marekuliasz/ShutterstockThe English language can be peculiar at times. Its longest word takes three and a half hours to read aloud, and it allows for the phrase “Buffalo buffalo Buffalo buffalo buffalo buffalo Buffalo buffalo.” to be a grammatically correct sentence. But one thing it does not allow is words with the same letter three times in a row.
According to Oxford Dictionaries, the possibility of a word with three straight same letters is prevented through the use of hyphens:
“We put hyphens in words that contain three of the same letters in a row, so as to break the letters up, e.g. bee-eater, bell-like, cross-section, cross-subsidize, joss-stick, and shell-less. A person who flees is a fleer, not a fleeer, and someone who sees is a seer, not a seeer. Chaffinches used to be called chaff finches, but when the two words were merged, one of the letter ‘f’s was dropped. “
Although Oxford does not proffer a reason why, it seems to ultimately come down to aesthetic. Just take a look at “seeer” without squirming. It just looks plain wrong. An exception to this would be for sound effects like zzz, shh, or bzzz, but those aren’t really words, just written representations of noises.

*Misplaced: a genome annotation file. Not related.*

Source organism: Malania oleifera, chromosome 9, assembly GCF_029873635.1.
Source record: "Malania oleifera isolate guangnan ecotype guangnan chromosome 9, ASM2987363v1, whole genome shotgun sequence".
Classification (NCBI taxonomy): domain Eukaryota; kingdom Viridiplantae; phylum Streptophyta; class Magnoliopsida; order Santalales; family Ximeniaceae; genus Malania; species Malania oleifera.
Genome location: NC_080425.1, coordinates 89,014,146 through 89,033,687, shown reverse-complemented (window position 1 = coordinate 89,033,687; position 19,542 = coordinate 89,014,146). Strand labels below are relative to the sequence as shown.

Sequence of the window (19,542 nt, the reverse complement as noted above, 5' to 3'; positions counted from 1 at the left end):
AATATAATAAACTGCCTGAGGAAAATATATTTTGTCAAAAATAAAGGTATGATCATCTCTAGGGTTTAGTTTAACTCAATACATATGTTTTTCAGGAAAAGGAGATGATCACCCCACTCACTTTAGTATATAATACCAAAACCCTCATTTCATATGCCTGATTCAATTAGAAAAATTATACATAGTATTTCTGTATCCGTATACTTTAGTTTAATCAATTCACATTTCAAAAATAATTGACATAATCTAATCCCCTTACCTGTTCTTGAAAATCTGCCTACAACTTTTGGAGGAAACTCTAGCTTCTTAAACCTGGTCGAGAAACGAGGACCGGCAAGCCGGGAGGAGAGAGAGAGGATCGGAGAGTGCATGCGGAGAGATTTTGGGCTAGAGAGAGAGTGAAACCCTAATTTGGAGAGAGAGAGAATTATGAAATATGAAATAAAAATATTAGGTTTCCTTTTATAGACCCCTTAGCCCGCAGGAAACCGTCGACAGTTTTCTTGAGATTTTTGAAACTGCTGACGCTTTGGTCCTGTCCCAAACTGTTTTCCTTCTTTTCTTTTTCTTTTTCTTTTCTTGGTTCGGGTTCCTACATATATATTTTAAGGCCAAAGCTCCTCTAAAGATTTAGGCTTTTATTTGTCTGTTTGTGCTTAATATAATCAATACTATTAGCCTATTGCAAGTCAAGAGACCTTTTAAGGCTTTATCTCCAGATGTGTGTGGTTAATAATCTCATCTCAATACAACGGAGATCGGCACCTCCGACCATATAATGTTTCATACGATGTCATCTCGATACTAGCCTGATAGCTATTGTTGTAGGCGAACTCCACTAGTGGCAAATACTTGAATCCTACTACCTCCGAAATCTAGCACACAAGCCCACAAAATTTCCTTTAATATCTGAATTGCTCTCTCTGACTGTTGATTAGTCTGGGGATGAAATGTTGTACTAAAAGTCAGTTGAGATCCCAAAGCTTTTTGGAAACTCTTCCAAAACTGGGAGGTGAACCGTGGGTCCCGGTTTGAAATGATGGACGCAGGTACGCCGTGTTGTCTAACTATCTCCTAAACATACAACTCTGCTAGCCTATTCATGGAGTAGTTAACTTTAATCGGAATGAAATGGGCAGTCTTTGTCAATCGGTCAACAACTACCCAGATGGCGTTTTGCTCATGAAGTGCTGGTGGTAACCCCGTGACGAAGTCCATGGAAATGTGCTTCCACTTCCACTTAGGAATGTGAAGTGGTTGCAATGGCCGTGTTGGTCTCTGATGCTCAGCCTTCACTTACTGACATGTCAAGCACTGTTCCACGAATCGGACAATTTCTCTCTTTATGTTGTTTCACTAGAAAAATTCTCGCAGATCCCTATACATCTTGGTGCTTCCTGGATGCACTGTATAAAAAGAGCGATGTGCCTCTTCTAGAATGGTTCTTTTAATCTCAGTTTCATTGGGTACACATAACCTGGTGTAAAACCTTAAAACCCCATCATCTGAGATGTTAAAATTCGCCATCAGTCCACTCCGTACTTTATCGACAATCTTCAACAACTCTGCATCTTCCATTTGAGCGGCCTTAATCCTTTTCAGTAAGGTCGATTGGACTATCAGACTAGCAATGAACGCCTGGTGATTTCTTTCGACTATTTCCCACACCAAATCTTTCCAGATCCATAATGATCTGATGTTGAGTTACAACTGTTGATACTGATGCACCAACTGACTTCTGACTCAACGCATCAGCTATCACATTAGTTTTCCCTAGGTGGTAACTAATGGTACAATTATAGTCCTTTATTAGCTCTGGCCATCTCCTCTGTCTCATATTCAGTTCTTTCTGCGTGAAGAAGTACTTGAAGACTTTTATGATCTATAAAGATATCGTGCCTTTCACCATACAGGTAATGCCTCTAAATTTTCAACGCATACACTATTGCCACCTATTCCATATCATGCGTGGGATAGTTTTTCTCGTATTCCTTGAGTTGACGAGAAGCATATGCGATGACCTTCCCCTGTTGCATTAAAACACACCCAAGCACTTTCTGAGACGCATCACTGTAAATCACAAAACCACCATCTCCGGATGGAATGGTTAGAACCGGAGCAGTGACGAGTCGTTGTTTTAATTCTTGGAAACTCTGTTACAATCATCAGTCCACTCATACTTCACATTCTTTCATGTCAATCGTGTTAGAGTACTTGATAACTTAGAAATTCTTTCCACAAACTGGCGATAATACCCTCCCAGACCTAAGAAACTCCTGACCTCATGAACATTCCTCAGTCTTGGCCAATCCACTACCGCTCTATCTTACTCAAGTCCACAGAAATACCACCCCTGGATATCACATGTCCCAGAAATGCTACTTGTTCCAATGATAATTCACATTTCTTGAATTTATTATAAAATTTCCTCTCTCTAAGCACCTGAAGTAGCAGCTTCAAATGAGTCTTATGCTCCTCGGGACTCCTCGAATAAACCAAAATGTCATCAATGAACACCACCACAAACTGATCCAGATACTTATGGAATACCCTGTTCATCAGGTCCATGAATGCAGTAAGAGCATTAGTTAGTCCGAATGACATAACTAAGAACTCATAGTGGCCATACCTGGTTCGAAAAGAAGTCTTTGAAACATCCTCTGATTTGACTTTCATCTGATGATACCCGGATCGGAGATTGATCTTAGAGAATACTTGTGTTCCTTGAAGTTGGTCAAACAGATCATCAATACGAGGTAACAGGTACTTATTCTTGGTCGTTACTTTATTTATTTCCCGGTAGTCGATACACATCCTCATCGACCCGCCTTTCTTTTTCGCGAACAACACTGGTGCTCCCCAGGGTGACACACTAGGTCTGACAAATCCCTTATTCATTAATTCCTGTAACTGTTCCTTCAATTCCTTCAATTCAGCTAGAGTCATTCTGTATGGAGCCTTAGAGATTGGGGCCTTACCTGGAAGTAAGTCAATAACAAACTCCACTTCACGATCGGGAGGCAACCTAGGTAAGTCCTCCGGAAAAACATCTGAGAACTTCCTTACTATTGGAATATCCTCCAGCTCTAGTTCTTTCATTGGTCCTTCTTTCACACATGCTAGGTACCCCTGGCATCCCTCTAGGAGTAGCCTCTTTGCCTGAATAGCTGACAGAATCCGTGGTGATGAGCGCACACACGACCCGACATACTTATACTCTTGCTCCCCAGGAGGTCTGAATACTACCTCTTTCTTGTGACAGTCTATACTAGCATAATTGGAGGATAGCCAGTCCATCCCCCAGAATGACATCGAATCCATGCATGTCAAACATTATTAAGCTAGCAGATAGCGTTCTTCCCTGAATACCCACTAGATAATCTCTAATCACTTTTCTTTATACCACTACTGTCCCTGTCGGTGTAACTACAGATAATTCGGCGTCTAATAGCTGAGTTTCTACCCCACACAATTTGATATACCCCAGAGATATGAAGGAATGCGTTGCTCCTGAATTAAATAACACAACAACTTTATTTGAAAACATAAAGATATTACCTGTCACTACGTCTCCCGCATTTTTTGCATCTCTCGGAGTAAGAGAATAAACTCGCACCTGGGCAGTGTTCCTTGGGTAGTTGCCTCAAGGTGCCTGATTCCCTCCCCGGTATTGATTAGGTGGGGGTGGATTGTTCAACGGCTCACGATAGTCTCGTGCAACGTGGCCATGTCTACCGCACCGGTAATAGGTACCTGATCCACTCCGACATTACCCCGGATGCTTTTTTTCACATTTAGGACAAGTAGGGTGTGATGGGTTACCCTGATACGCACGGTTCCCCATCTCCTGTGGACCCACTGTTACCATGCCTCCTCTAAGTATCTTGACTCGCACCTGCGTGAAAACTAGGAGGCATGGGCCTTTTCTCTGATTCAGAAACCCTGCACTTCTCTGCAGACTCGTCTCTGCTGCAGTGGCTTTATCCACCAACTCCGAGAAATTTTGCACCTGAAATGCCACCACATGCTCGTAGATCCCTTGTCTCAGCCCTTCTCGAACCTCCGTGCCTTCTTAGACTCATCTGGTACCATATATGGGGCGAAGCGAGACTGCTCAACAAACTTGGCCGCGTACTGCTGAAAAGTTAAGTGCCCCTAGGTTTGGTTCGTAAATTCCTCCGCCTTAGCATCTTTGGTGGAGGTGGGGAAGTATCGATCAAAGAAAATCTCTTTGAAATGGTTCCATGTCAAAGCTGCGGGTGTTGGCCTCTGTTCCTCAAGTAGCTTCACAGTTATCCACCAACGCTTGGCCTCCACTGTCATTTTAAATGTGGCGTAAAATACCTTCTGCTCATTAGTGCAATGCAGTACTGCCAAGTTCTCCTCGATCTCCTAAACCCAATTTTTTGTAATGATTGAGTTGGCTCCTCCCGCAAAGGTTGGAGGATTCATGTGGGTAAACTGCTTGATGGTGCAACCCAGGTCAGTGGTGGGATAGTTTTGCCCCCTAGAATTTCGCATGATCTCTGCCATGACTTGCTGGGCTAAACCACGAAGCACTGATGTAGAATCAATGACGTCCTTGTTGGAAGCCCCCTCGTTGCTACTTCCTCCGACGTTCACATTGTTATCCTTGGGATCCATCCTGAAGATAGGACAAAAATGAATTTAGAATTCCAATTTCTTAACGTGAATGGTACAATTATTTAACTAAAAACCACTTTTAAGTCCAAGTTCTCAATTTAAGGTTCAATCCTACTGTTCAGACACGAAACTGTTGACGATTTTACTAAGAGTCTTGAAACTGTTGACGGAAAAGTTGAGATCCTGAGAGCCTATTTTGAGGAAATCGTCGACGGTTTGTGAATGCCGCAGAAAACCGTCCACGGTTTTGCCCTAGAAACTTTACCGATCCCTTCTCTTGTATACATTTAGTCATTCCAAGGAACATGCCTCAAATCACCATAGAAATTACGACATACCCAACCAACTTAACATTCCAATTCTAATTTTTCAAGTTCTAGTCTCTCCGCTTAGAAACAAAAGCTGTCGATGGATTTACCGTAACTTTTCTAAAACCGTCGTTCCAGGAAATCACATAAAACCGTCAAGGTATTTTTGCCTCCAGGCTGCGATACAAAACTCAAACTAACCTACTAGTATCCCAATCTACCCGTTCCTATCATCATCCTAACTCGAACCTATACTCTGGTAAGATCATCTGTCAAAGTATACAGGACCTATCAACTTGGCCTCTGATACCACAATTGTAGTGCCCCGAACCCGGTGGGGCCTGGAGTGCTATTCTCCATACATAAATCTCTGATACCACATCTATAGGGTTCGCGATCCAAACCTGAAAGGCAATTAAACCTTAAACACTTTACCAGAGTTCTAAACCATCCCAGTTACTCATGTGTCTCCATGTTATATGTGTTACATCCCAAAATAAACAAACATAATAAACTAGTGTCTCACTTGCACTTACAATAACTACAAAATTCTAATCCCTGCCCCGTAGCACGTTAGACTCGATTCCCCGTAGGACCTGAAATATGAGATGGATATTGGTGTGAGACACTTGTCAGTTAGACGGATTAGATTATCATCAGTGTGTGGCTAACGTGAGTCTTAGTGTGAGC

You could sit down and read the entire Oxford Dictionary and not once come upon a word with three letters. (This is how long it would take you to complete that task.) And yet, in a three-word command like “Record the record,” the word record will be pronounced with entirely different emphases. Because language doesn’t need to make sense.
[Source: Oxford Dictionaries]